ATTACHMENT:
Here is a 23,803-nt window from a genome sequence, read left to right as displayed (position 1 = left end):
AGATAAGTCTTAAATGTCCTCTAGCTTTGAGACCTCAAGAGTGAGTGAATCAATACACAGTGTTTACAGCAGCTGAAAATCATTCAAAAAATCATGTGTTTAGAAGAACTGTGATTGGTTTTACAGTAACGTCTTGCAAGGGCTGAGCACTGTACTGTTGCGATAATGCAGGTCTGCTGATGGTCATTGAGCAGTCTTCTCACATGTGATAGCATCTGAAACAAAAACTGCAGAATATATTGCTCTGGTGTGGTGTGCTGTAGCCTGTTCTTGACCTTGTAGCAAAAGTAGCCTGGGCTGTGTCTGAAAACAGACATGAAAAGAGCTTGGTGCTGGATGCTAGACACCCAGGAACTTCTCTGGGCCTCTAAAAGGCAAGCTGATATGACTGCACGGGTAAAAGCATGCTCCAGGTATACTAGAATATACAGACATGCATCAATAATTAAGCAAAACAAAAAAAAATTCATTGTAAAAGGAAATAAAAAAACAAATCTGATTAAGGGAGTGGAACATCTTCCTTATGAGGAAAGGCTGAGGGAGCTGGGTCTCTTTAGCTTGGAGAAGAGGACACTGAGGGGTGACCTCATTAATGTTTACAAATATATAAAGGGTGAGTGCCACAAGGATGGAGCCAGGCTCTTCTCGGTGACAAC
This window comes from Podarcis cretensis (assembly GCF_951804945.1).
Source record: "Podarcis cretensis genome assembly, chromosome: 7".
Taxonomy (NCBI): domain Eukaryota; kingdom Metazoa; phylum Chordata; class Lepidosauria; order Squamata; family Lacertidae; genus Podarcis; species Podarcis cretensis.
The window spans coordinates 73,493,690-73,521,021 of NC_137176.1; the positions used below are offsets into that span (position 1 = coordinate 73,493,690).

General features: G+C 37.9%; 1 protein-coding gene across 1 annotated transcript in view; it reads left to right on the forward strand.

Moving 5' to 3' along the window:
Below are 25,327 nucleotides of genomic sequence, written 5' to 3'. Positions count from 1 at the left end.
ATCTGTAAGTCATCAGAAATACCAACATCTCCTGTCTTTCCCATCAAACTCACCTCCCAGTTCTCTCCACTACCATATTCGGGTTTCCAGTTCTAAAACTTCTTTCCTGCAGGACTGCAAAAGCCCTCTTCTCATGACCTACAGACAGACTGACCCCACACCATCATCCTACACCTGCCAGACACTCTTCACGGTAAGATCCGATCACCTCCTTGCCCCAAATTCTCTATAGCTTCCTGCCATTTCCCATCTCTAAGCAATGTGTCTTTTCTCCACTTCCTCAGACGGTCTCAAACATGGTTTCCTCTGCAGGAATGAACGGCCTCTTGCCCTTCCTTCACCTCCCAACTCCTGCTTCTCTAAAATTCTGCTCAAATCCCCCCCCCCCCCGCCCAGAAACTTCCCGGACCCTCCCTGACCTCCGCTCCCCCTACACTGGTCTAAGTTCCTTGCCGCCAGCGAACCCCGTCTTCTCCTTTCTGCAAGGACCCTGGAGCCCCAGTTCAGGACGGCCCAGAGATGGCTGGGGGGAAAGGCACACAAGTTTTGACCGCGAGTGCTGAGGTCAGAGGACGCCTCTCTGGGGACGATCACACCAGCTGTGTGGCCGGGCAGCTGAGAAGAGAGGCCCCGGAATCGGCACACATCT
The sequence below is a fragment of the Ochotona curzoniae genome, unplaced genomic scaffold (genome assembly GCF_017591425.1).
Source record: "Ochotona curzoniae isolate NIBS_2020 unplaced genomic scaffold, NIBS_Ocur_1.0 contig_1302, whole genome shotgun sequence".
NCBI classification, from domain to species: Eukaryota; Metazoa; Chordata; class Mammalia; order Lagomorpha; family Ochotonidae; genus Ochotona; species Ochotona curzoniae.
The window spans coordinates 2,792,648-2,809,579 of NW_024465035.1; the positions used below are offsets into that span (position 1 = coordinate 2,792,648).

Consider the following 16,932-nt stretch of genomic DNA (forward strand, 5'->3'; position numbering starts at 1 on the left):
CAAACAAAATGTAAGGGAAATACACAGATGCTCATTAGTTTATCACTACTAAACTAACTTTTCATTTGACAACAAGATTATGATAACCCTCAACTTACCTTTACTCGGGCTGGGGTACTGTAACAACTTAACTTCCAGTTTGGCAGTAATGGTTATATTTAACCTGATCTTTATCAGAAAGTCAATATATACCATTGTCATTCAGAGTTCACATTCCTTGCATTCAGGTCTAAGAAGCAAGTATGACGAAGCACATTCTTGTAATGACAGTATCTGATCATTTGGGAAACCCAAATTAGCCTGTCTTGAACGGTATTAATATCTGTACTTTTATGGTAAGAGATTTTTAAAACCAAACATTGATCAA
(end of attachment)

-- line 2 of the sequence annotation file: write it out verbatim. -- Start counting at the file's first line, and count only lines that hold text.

AGATAAGTCTTAAATGTCCTCTAGCTTTGAGACCTCAAGAGTGAGTGAATCAATACACAGTGTTTACAGCAGCTGAAAATCATTCAAAAAATCATGTGTTTAGAAGAACTGTGATTGGTTTTACAGTAACGTCTTGCAAGGGCTGAGCACTGTACTGTTGCGATAATGCAGGTCTGCTGATGGTCATTGAGCAGTCTTCTCACATGTGATAGCATCTGAAACAAAAACTGCAGAATATATTGCTCTGGTGTGGTGTGCTGTAGCCTGTTCTTGACCTTGTAGCAAAAGTAGCCTGGGCTGTGTCTGAAAACAGACATGAAAAGAGCTTGGTGCTGGATGCTAGACACCCAGGAACTTCTCTGGGCCTCTAAAAGGCAAGCTGATATGACTGCACGGGTAAAAGCATGCTCCAGGTATACTAGAATATACAGACATGCATCAATAATTAAGCAAAACAAAAAAAAATTCATTGTAAAAGGAAATAAAAAAACAAATCTGATTAAGGGAGTGGAACATCTTCCTTATGAGGAAAGGCTGAGGGAGCTGGGTCTCTTTAGCTTGGAGAAGAGGACACTGAGGGGTGACCTCATTAATGTTTACAAATATATAAAGGGTGAGTGCCACAAGGATGGAGCCAGGCTCTTCTCGGTGACAAC